Evangelical pseudo-historian David Barton is the latest big-name conservative to get all worked up over the country’s growing acceptance of marriage equality, but he says he doesn’t even need God to back up his anti-gay stance.
This week on his radio program, WallBuilders, Barton claimed that “homosexual marriage” has proven to be a flop in the 12 nations where it’s legal. (Actually, it’s 13 countries — with France being the most recent country to legalize same-sex marriage, and Uruguay and New Zealand having same-sex marriage laws going into effect later this year.)
Misrepresenting a ten-year-old study, Barton said:
I don’t need religion or a Bible to prove that homosexual marriage is not a good deal for a country. We have now twelve nations who have adopted homosexual marriage; they have stats.
Jesus did give us a good admonition in Matthew 7 that you can judge a tree by its fruits, so if I take the nations that have homosexual marriage and I look at them, I say okay, in those nations where you have homosexuals allowed to marry, only two percent of homosexuals do marry. So even though they want homosexual marriage, 98% of homosexuals don’t marry when they [can] get it and the average homosexual marriage lasts eighteen months and involves eight extra-marital partners.
Now by what stretch of the imagination would you consider that to be a marriage?
(The audio clip from the original program is available here via Right Wing Watch.)
Never mind that Barton deliberately invoked the Bible to justify judging other people, just seconds after saying he didn’t need faith to back up his point of view. Nope — the bigger problem here is that the study he’s citing actually has nothing to do with same-sex marriage whatsoever.
The “Dutch study,” as it’s colloquially called, was published in the medical journal AIDS in May of 2003. When it started making waves years ago, Box Turtle Bulletin’s Jim Burroway picked the study apart piece by piece. Even that level of scrutiny should have been unnecessary: the study was not about same-sex marriage, but about documenting the transmission of HIV infections among gay men in Amsterdam. The research wrapped up a full two years before marriage equality was even legalized in the Netherlands, so it literally has nothing to do with marriage equality.
Misguided conservatives like Barton tend to refer to the Dutch study to perpetuate a number of myths about LGBT people, specifically gay men, but Burroway proved them all wrong way back in 2006 and again in 2008. First, regarding the idea that this study represents relationships between married gay men:
This study was not about homosexual relationships. The authors are mostly doctors and epidemiologists — they study how diseases are passed along from one person to the next. Their research article presented a mathematical model that was intended to predict how HIV and AIDS would spread among gay men. If a couple is monogamous, then by definition they would not be contributing to the spread of HIV and AIDS. Monogamous couples were simply irrelevant to the study, which is why they were explicitly excluded.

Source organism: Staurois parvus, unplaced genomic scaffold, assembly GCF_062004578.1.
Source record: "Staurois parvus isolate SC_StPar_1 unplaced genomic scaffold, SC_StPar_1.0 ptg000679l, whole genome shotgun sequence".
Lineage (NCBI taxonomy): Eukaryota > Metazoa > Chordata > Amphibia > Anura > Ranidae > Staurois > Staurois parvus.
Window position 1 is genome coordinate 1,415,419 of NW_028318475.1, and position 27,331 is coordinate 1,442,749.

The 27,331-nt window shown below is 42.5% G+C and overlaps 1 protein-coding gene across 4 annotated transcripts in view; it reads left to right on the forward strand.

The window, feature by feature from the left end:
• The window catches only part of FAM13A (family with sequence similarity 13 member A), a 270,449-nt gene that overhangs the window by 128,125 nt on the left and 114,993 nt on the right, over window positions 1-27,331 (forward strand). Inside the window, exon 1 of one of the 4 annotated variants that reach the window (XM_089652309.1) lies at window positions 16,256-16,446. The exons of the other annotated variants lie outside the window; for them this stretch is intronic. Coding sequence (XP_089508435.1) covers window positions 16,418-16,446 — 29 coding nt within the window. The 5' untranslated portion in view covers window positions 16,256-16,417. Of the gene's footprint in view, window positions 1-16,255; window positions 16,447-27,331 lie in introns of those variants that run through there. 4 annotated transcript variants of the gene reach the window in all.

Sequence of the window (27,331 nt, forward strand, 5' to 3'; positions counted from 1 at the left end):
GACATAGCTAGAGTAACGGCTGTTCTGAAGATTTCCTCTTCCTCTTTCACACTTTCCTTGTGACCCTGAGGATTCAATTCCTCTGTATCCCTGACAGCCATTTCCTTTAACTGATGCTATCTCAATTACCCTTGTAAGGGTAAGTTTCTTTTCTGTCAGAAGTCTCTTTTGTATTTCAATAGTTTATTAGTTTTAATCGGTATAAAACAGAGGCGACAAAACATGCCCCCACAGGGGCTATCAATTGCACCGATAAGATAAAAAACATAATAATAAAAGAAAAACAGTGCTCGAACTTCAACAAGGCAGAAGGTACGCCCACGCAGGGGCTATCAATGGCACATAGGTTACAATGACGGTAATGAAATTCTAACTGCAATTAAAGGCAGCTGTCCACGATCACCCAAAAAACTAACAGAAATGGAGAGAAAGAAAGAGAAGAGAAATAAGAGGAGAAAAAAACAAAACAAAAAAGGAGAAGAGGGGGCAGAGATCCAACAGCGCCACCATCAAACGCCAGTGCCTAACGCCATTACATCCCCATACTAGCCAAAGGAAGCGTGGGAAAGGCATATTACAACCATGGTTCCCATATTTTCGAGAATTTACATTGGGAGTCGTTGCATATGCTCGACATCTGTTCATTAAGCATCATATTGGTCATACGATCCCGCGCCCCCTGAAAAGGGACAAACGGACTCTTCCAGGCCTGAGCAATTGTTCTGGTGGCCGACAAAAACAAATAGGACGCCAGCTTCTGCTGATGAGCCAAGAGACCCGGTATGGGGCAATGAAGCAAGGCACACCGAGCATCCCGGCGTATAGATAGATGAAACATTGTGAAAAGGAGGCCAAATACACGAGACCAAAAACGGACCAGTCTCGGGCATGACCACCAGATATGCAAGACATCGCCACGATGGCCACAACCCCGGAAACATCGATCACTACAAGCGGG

Next, the claim that gay relationships only last an average of a year and a half. Again, monogamous couples were excluded. And the study didn’t ask if couples were married (marriage equality wasn’t legal yet, after all) — it asked only if couples were in a “steady relationship,” which is hard to define and certainly isn’t on the same level as a marriage.
If legally recognized marriage had been an option for these couples (and if the researchers had been interested in studying only married gay men), they would have had a consistent standard for excluding those couples who were merely dating, or even those who were living together but who didn’t want to get married. That would have been the only valid way to compared married gay couples to married straight ones. You would have weeded out those who don’t want to marry, or who weren’t at that stage in their relationships where they felt ready to be married. After all, not all straight couples in “[serious] relationships” are married. By including couples in short-term relationships as well as those who don’t want to be married, the average length of relationships is significantly lowered.
And finally, regarding the absurd statistic about having eight extramarital partners:
The authors quoted that average in their study, but they never tried to claim that it was true for gay men as a whole. Because the study excluded monogamous couples, the stated average would naturally be excessively high. What’s more, we don’t know how much this average was skewed because we don’t know how many monogamous couples were excluded.
Once again, Burroway destroyed conservatives’ misuse of this study seven years ago — but it’s still the best Barton could do.
The moral of the story is that there aren’t any arguments left against marriage equality besides those rooted in religion — and even those are neither valid nor effective. Extreme right-wingers have been making more enemies than friends in the political system lately (Texas, anyone?) and more and more Christians of all denominations have been stepping forward to say they can be both faithful and supportive of marriage equality. Loving Jesus doesn’t justify opposing equal rights and most Americans know it.
The result? Lost, confused conservatives resort to twisting the results of irrelevant studies in order to try to prove their point. We can only hope people have stopped listening to them.